blog_Sept_11_2010_5[1] It was cold as heck at the boat ramp at 8 am. There was a thick frost formed by the fog lifting off the Snake with the sunrise. It was going to be awhile before the cutthroats woke up. At 8:30 the tournament started and Charles pushed us off. Knowing the fish may not be eating yet, Joe and I each fished conservatively, not wanting to risk losing our one fly. Then at about 9:15 Joe landed a 14 incher. He wisely had Charles measure it and Joe was on the board. Joe went on to measure a 12 incher at about 10:30 yet I still didn’t have a fish. I hadn’t even rolled one yet and although there was plenty of time left (we fish until 4:30) I was ready for my first. Then finally I got one that was 15 inches at 10:40.

Our fishing improved as the day went on. Things warmed up considerably and soon it was one of those spectacular September days that Jackson Hole Wyoming is famous for. The sky was blue, the temps were blog_Sept_11_2010_6[1]around 70º and the Tetons were gleaming over the valley. Best of all, by noon, Joe and I each had four measured fish. I was very lucky in that one of mine was 17 inches and one was 18 inches long. It was obvious the streamer was the correct choice. There was little to no hatch occurring and we talked with competitors fishing dries from other boats and they weren’t doing well.

By 4:30 Joe and I each filled our measured fish cards and had a pile of 2 point fish to go with it. Our scores were excellent for that stretch of river. Joe scored around 380 points and I scored 450 points. Compared to most others, we were top scorers on Wilson to South Park. When I got back to the Gun Barrel Restaurant for dinner to catch up with my teammates, I found that everyone did well. Best of all, Gary Eckman, who was on the South Fork River today, caught a 24 inch brown. That trout alone earned him 300 points! He managed three other measurable trout and he scored over 500 points. With all our success today we are excited to say we are in 2nd place. Gary is in the top ten for individuals and I am in the top twenty. Best of all for me, I have the South Fork of the Snake River with Mike Bean tomorrow. I should be able to at least score another 400 points that should lift my standings and keep our team in the running. Things are good!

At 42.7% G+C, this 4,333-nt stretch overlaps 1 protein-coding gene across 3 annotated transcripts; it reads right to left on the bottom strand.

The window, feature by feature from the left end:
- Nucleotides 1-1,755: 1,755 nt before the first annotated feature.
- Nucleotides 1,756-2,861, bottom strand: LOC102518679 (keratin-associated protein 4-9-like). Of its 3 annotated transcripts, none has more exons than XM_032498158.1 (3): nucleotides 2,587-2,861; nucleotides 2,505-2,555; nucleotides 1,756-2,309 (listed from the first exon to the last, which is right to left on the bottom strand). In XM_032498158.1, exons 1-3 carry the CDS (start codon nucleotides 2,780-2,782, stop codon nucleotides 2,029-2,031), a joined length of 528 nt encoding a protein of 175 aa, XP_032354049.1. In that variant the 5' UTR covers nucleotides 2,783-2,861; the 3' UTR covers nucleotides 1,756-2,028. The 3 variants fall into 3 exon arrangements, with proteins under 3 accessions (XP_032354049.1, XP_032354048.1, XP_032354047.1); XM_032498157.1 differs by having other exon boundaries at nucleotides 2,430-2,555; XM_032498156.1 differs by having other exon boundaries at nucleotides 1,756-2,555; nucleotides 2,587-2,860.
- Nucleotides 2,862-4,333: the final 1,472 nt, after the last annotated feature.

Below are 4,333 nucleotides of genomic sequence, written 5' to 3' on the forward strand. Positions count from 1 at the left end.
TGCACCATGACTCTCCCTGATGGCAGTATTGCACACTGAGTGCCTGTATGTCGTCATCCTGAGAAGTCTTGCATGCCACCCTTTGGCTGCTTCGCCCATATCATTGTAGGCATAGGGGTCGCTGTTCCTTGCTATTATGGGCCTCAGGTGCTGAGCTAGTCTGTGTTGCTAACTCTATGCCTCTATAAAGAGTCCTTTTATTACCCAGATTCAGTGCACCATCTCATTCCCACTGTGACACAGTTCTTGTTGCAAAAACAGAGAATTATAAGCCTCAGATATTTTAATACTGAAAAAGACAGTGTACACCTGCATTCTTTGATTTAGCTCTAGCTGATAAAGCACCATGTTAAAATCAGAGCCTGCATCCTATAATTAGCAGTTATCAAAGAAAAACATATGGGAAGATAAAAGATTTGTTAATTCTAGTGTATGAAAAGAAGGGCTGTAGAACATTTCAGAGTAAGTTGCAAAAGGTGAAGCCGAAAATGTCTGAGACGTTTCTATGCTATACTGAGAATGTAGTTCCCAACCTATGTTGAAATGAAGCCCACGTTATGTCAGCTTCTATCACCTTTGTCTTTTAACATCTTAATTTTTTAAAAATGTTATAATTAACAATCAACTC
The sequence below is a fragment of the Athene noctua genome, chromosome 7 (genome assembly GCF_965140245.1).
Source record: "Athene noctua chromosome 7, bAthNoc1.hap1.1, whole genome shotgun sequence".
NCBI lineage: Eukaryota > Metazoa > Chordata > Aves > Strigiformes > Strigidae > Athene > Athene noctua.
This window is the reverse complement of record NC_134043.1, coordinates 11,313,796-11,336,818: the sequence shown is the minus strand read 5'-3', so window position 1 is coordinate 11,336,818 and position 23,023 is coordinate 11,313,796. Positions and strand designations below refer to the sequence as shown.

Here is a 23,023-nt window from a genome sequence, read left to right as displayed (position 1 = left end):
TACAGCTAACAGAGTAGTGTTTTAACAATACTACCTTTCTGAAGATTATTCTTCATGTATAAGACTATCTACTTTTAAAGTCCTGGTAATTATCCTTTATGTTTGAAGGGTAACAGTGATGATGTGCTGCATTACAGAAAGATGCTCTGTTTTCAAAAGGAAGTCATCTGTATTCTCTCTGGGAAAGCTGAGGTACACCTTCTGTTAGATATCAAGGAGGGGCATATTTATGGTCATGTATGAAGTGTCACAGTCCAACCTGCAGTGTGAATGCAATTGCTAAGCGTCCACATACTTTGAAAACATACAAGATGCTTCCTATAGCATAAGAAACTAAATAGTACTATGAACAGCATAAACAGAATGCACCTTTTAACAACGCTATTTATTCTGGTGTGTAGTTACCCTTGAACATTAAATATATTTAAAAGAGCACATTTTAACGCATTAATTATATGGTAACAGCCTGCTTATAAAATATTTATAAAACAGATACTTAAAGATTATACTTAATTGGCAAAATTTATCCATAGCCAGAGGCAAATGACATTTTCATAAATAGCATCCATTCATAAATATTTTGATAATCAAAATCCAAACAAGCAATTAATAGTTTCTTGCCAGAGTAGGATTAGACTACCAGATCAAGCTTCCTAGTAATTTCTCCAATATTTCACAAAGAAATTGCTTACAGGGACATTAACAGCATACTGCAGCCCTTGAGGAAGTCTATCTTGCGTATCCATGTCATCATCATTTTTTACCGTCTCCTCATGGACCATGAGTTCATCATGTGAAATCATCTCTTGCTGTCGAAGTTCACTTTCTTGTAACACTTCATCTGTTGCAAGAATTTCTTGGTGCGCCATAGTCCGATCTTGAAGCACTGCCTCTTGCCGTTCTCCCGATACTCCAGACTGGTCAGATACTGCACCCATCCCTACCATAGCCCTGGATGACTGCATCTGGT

Sorry there are not more photos but you can’t put down the rod in competition too often. I can tell you there is a picture of Gary’s big 24” brown. I will get it posted as soon as I get the photo from Gary.

Jeff Currier Global Fly Fishing web site


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I started fly fishing at age 7 in the lakes and ponds of New England cutting my teeth on various sunfish, bass, crappie and stocked trout. I went to Northland College in Ashland, Wisconsin, where I graduated with a Naturalist Degree while I discovered new fishing opportunities for pike, muskellunge, walleyes and various salmonids found in Lake Superior and its tributaries.

From there I headed west to work a few years in the Yellowstone region to simply work as much as most people fish and fish as much as most people work. I did just that, only it lasted over 20 years working at the Jack Dennis Fly Shop in Jackson, WY where I departed in 2009. Now it’s time to work for "The Man", working for myself that is.

I pursue my love to paint fish, lecture on every aspect of fly fishing you can imagine and host a few trips to some of the most exotic places you can think of. My ultimate goal is to catch as many species of fish on fly possible from freshwater to saltwater, throughout the world. I presently have taken over 440 species from over 60 countries!